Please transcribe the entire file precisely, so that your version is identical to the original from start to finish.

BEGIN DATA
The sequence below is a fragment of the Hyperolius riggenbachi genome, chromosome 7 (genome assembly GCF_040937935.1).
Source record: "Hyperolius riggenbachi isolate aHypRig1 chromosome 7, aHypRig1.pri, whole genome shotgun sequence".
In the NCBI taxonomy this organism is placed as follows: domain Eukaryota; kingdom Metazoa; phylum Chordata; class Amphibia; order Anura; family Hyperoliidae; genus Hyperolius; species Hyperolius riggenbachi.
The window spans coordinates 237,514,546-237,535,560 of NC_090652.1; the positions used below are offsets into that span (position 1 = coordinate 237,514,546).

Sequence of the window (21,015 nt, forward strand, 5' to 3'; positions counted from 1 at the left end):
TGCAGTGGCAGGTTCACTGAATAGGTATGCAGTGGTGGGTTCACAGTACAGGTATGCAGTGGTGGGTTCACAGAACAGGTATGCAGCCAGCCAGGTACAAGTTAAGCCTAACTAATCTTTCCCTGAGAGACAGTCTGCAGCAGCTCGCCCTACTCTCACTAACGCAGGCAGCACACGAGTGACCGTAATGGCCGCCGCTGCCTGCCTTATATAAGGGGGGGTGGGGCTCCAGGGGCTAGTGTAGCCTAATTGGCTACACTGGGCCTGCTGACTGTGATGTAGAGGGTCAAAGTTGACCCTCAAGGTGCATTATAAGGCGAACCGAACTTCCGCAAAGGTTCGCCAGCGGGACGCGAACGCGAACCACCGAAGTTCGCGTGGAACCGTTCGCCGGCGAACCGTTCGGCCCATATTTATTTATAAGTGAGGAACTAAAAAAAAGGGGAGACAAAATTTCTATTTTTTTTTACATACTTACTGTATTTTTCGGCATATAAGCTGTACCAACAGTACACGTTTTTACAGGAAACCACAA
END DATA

The sequence below is a fragment of the Hyperolius riggenbachi genome, chromosome 7 (genome assembly GCF_040937935.1).
Source record: "Hyperolius riggenbachi isolate aHypRig1 chromosome 7, aHypRig1.pri, whole genome shotgun sequence".
In the NCBI taxonomy this organism is placed as follows: domain Eukaryota; kingdom Metazoa; phylum Chordata; class Amphibia; order Anura; family Hyperoliidae; genus Hyperolius; species Hyperolius riggenbachi.
The window spans coordinates 237,514,546-237,535,560 of NC_090652.1; the positions used below are offsets into that span (position 1 = coordinate 237,514,546).

Sequence of the window (21,015 nt, forward strand, 5' to 3'; positions counted from 1 at the left end):
TGCAGTGGCAGGTTCACTGAATAGGTATGCAGTGGTGGGTTCACAGTACAGGTATGCAGTGGTGGGTTCACAGAACAGGTATGCAGCCAGCCAGGTACAAGTTAAGCCTAACTAATCTTTCCCTGAGAGACAGTCTGCAGCAGCTCGCCCTACTCTCACTAACGCAGGCAGCACACGAGTGACCGTAATGGCCGCCGCTGCCTGCCTTATATAAGGGGGGGTGGGGCTCCAGGGGCTAGTGTAGCCTAATTGGCTACACTGGGCCTGCTGACTGTGATGTAGAGGGTCAAAGTTGACCCTCAAGGTGCATTATAAGGCGAACCGAACTTCCGCAAAGGTTCGCCAGCGGGACGCGAACGCGAACCACCGAAGTTCGCGTGGAACCGTTCGCCGGCGAACCGTTCGGCCCATATTTATTTATAAGTGAGGAACTAAAAAAAAGGGGAGACAAAATTTCTATTTTTTTTTACATACTTACTGTATTTTTCGGCATATAAGCTGTACCAACAGTACACGTTTTTACAGGAAACCACAA